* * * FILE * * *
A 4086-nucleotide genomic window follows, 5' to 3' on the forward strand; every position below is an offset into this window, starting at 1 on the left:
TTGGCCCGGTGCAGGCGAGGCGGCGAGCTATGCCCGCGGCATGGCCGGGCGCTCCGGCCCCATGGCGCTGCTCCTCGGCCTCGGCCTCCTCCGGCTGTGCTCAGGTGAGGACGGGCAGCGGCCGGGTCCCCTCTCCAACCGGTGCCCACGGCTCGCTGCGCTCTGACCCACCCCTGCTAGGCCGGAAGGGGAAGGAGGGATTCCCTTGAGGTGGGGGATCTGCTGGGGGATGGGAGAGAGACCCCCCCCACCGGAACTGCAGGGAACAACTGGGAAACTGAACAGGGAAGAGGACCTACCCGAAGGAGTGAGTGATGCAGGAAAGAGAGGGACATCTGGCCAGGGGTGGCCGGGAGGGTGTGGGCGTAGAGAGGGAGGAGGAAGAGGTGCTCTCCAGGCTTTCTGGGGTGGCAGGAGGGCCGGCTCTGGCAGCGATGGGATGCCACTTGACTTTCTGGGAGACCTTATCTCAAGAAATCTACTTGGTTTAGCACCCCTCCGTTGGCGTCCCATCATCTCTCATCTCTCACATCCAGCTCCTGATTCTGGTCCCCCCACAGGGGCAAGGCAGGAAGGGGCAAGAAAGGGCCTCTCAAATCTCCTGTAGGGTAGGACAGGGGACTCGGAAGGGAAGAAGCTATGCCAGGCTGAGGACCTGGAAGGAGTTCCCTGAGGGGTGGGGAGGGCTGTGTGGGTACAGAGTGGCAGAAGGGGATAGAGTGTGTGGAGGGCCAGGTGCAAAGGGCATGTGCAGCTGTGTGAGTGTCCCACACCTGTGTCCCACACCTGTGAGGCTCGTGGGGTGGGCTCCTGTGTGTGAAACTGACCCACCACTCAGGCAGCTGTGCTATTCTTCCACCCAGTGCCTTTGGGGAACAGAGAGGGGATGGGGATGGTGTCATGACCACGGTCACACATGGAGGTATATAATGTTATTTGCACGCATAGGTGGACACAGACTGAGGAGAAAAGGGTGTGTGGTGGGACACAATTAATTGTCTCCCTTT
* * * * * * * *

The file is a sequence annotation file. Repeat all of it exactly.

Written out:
A 4086-nucleotide genomic window follows, 5' to 3' on the forward strand; every position below is an offset into this window, starting at 1 on the left:
TTGGCCCGGTGCAGGCGAGGCGGCGAGCTATGCCCGCGGCATGGCCGGGCGCTCCGGCCCCATGGCGCTGCTCCTCGGCCTCGGCCTCCTCCGGCTGTGCTCAGGTGAGGACGGGCAGCGGCCGGGTCCCCTCTCCAACCGGTGCCCACGGCTCGCTGCGCTCTGACCCACCCCTGCTAGGCCGGAAGGGGAAGGAGGGATTCCCTTGAGGTGGGGGATCTGCTGGGGGATGGGAGAGAGACCCCCCCCACCGGAACTGCAGGGAACAACTGGGAAACTGAACAGGGAAGAGGACCTACCCGAAGGAGTGAGTGATGCAGGAAAGAGAGGGACATCTGGCCAGGGGTGGCCGGGAGGGTGTGGGCGTAGAGAGGGAGGAGGAAGAGGTGCTCTCCAGGCTTTCTGGGGTGGCAGGAGGGCCGGCTCTGGCAGCGATGGGATGCCACTTGACTTTCTGGGAGACCTTATCTCAAGAAATCTACTTGGTTTAGCACCCCTCCGTTGGCGTCCCATCATCTCTCATCTCTCACATCCAGCTCCTGATTCTGGTCCCCCCACAGGGGCAAGGCAGGAAGGGGCAAGAAAGGGCCTCTCAAATCTCCTGTAGGGTAGGACAGGGGACTCGGAAGGGAAGAAGCTATGCCAGGCTGAGGACCTGGAAGGAGTTCCCTGAGGGGTGGGGAGGGCTGTGTGGGTACAGAGTGGCAGAAGGGGATAGAGTGTGTGGAGGGCCAGGTGCAAAGGGCATGTGCAGCTGTGTGAGTGTCCCACACCTGTGTCCCACACCTGTGAGGCTCGTGGGGTGGGCTCCTGTGTGTGAAACTGACCCACCACTCAGGCAGCTGTGCTATTCTTCCACCCAGTGCCTTTGGGGAACAGAGAGGGGATGGGGATGGTGTCATGACCACGGTCACACATGGAGGTATATAATGTTATTTGCACGCATAGGTGGACACAGACTGAGGAGAAAAGGGTGTGTGGTGGGACACAATTAATTGTCTCCCTTT